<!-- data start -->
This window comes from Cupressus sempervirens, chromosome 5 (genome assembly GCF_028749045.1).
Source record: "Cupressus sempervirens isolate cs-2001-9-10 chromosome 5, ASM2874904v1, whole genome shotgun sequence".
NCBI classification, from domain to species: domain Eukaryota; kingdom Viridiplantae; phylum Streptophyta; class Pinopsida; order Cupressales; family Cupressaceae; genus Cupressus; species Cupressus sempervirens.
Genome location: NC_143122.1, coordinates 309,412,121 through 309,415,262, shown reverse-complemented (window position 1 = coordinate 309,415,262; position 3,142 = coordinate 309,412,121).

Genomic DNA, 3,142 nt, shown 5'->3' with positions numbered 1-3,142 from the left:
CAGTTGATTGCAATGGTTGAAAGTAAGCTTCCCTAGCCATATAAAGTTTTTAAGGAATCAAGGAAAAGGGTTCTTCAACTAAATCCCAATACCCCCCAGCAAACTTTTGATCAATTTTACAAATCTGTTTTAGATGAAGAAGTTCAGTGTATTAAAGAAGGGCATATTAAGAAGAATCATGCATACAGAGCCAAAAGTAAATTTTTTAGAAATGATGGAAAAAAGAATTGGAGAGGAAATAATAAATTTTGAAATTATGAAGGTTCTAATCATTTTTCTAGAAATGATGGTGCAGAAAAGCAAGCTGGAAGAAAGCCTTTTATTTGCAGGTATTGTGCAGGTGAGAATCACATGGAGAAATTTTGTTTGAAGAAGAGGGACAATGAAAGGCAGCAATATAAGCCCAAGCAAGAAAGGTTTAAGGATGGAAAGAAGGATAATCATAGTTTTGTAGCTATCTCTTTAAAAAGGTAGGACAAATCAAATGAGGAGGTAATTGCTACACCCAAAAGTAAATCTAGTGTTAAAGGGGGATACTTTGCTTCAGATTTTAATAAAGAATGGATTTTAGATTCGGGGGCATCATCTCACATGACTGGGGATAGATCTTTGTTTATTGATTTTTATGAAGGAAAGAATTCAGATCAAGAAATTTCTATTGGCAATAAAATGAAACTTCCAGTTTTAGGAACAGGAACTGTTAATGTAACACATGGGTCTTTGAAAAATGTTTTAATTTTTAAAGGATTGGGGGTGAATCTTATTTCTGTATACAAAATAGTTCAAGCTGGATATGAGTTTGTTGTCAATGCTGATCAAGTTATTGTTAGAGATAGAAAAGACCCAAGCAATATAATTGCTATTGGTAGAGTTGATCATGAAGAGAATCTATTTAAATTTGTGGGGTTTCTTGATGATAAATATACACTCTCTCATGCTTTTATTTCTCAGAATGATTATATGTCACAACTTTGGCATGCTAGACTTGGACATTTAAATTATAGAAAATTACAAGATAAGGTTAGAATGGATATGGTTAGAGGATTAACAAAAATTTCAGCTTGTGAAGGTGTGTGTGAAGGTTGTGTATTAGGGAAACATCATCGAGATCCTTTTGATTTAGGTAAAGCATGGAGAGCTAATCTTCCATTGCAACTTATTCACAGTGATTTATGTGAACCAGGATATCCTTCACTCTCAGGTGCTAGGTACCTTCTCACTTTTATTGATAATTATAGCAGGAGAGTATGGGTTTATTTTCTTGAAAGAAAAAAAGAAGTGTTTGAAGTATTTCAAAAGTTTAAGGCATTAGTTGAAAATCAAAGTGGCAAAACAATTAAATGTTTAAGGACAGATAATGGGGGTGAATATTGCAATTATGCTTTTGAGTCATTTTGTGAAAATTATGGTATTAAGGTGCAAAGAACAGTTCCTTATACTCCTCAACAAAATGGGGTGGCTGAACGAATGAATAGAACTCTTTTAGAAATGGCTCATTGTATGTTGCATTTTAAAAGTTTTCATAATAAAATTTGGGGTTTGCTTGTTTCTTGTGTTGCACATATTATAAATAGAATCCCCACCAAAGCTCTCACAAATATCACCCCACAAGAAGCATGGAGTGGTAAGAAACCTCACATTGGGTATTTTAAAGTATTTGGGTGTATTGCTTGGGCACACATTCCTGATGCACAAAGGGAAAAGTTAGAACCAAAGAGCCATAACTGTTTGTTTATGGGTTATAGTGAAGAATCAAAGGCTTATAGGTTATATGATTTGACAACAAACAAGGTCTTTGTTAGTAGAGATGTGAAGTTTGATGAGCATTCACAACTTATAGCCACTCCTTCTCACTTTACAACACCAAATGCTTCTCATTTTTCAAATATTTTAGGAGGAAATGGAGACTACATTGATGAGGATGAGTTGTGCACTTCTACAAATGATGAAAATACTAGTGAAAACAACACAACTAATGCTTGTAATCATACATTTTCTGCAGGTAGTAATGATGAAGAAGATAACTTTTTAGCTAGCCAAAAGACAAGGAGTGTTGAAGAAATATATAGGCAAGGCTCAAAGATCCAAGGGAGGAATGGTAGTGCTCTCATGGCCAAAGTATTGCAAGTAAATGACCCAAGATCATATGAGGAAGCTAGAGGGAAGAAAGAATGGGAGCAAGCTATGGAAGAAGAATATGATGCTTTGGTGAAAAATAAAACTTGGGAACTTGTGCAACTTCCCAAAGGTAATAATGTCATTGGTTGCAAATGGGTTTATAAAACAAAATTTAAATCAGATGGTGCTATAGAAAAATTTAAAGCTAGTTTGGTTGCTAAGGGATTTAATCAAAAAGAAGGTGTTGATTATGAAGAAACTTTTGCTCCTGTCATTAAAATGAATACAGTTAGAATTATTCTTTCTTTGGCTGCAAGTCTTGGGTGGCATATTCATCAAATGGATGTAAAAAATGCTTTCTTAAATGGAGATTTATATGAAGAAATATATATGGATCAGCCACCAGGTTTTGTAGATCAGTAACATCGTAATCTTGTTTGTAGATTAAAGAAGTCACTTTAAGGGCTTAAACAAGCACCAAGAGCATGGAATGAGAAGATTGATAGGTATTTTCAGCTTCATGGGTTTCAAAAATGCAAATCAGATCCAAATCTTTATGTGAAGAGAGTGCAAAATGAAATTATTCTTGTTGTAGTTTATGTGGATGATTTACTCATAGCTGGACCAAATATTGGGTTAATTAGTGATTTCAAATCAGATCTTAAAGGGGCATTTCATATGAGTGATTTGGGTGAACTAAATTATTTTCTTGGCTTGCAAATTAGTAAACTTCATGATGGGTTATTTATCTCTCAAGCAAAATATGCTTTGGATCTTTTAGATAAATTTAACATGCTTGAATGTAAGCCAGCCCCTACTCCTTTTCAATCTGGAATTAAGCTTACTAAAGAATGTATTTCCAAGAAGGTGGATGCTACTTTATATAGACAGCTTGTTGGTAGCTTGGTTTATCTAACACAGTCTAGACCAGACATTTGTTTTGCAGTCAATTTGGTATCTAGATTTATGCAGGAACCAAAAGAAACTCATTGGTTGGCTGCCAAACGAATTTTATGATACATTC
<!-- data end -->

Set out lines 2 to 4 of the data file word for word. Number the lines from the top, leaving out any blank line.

Source record: "Cupressus sempervirens isolate cs-2001-9-10 chromosome 5, ASM2874904v1, whole genome shotgun sequence".
NCBI classification, from domain to species: domain Eukaryota; kingdom Viridiplantae; phylum Streptophyta; class Pinopsida; order Cupressales; family Cupressaceae; genus Cupressus; species Cupressus sempervirens.
Genome location: NC_143122.1, coordinates 309,412,121 through 309,415,262, shown reverse-complemented (window position 1 = coordinate 309,415,262; position 3,142 = coordinate 309,412,121).